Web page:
In today’s passage we see one of the many times that Jesus drove out of demons from those whom they had possessed. We must remember that demon-possessed people suffer under satanic control or influence because evil spirits have literally taken up residence in their bodies. In the situation that this passage describes, Jesus freed the man described from the severe satanic oppression that had troubled him for some time. Yet, the townspeople described here seemed more concerned about the business losses of pig owners than they were about the spiritual misery of the man who had been demon-possessed. It seemed to them far easier to accept the ruin of this man’s life than to face the power and authority that Jesus was revealing.
They came to the other side of the sea, to the region of the Gerasenes. As soon as he got out of the boat, a man with an unclean spirit came out of the tombs and met him. He lived in the tombs, and no one was able to restrain him anymore—not even with a chain— because he often had been bound with shackles and chains, but had torn the chains apart and smashed the shackles. No one was strong enough to subdue him. Night and day among the tombs and on the mountains, he was always crying out and cutting himself with stones.
When he saw Jesus from a distance, he ran and knelt down before him. And he cried out with a loud voice, “What do you have to do with me, Jesus, Son of the Most High God? I beg you before God, don’t torment me!” For he had told him, “Come out of the man, you unclean spirit!”
“What is your name?” he asked him.
“My name is Legion,” he answered him, “because we are many.” And he begged him earnestly not to send them out of the region.
A large herd of pigs was there, feeding on the hillside. The demons begged him, “Send us to the pigs, so that we may enter them.” So he gave them permission, and the unclean spirits came out and entered the pigs. The herd of about two thousand rushed down the steep bank into the sea and drowned there.
The men who tended them ran off and reported it in the town and the countryside, and people went to see what had happened. They came to Jesus and saw the man who had been demon-possessed, sitting there, dressed and in his right mind; and they were afraid. Those who had seen it described to them what had happened to the demon-possessed man and told about the pigs. Then they began to beg him to leave their region.
As he was getting into the boat, the man who had been demon-possessed begged him earnestly that he might remain with him. Jesus did not let him but told him, “Go home to your own people, and report to them how much the Lord has done for you and how he has had mercy on you.” So he went out and began to proclaim in the Decapolis how much Jesus had done for him, and they were all amazed.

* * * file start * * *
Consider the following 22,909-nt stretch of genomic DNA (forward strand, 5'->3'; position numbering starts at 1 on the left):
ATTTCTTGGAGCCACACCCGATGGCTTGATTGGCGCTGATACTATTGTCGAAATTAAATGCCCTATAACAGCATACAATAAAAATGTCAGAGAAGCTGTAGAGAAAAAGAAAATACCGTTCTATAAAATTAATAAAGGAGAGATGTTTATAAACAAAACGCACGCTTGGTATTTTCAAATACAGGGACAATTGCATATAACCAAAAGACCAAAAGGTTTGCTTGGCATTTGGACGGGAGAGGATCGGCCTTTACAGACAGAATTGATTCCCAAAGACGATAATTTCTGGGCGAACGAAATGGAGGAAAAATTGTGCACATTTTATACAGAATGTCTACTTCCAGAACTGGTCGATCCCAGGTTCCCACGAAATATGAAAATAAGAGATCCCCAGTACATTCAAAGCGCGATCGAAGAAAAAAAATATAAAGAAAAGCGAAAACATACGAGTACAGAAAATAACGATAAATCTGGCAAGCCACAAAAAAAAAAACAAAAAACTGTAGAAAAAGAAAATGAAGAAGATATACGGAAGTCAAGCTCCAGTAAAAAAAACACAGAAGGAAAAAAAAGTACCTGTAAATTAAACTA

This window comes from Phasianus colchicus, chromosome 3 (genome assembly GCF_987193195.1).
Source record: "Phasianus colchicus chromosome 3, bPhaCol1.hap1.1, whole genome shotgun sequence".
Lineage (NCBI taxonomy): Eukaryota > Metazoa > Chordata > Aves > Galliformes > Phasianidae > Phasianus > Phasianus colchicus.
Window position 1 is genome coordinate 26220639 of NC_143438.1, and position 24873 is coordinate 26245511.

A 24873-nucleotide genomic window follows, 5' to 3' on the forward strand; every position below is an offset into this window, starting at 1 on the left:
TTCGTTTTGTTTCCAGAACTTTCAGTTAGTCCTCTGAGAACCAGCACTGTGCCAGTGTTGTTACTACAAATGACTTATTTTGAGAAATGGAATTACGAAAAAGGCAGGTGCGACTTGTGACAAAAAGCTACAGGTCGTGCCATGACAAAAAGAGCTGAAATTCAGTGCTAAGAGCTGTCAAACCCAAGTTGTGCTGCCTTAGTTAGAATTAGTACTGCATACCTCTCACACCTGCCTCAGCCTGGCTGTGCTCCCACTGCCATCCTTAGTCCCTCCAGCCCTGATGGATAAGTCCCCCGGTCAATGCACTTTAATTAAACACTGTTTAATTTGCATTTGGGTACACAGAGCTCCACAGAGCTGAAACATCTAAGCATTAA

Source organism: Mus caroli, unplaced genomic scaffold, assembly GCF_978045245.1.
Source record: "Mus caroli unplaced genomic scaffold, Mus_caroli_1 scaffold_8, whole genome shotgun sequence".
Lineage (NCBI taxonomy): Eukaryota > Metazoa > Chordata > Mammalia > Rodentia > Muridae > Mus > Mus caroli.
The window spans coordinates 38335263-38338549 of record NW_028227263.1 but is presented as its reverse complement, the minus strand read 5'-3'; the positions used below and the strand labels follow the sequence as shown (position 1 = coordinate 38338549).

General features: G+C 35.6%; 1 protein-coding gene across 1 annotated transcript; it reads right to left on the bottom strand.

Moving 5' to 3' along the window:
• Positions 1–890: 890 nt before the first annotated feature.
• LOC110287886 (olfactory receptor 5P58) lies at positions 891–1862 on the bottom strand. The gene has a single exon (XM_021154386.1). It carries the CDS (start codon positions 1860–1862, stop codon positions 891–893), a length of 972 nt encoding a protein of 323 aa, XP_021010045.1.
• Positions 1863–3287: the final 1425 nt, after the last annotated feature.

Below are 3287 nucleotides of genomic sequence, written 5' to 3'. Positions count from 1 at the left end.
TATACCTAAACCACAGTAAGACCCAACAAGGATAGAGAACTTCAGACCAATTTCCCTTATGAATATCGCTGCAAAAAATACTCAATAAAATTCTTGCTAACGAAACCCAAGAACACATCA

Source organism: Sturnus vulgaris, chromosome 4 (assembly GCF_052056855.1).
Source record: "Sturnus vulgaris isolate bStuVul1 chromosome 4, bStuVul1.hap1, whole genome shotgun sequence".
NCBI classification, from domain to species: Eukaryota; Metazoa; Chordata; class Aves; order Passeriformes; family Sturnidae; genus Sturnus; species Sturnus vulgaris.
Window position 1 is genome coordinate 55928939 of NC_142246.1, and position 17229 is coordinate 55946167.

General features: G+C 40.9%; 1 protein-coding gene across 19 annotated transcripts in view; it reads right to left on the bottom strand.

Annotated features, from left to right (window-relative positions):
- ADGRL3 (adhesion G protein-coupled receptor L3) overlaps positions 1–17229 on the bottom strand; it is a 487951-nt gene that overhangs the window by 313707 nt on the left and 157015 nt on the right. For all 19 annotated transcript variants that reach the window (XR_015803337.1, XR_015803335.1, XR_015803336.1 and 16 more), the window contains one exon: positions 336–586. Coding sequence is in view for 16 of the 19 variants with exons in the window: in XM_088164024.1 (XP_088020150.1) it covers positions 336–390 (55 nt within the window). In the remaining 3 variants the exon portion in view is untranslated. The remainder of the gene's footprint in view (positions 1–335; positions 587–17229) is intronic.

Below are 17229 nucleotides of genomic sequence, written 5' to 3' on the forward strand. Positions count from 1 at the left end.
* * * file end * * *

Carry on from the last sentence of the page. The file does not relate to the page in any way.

Clearly the man described here had deficiency needs (D-needs) and still had D-needs, but the key to this story is that the man chose to seek fulfillment of those needs from the wrong source. For you see, clearly at some point in time the devil had whispered in this mans ear, not literally whispered in his ear but figuratively, that he (the devil) could fulfill all this man’s D-needs. And clearly this man listened and decided to open his life, his heart and his mind up to the devil. And as you can imagine the devil took full advantage of this opportunity to ruin someone’s life and to keep him from fulfilling his full potential.
However, this is not the end of the story, because Jesus comes along. And what does he do? Does he tell the man you have brought this on yourself, so go and clean your life up first and then come back to me and we’ll talk? No, Jesus instead drives out the demons that have ruined this man’s life, even though his actions early in life had left him wide open to the forces of darkness. This should serve as a reminder to us as followers of Christ to never judge others and to welcome all who are coming with genuinely seeking to find Christ and to live out their lives’ to his fullest potential.
And now we come to the most crucial part of this story. Jesus told this man to tell his friends about the miraculous healing. Most of the time, Jesus urged those he healed to quiet. Why the difference here? There are three reasons why this time was different.
- The demon-possessed man had been alone and unable to speak. And telling others what Jesus had done for him would that he was healed.
- This was mainly a Gentile and pagan area, so Jesus was not expecting great crowds to follow him or religious leader to hinder him.
- By sending the man away with this good news, Jesus was expanding his ministry to people who were not Jews, which includes most of you.
This man had been demon-possessed but became a living example of Jesus’ power. He wanted to go with Jesus, but Jesus told him to go home and share his story with his friends. If you have experienced Jesus’ power in your life, are you, like this man, enthusiastically sharing the good news with those around you? Just as we would tell others about a doctor who cured a physical disease, we should tell about Christ who cures our sin and fulfills all our needs.
Tomorrow’s Bible Readings:
Leviticus 11-12, Mark 5:21-43, Psalm 38:1-22, Proverbs 10:8-9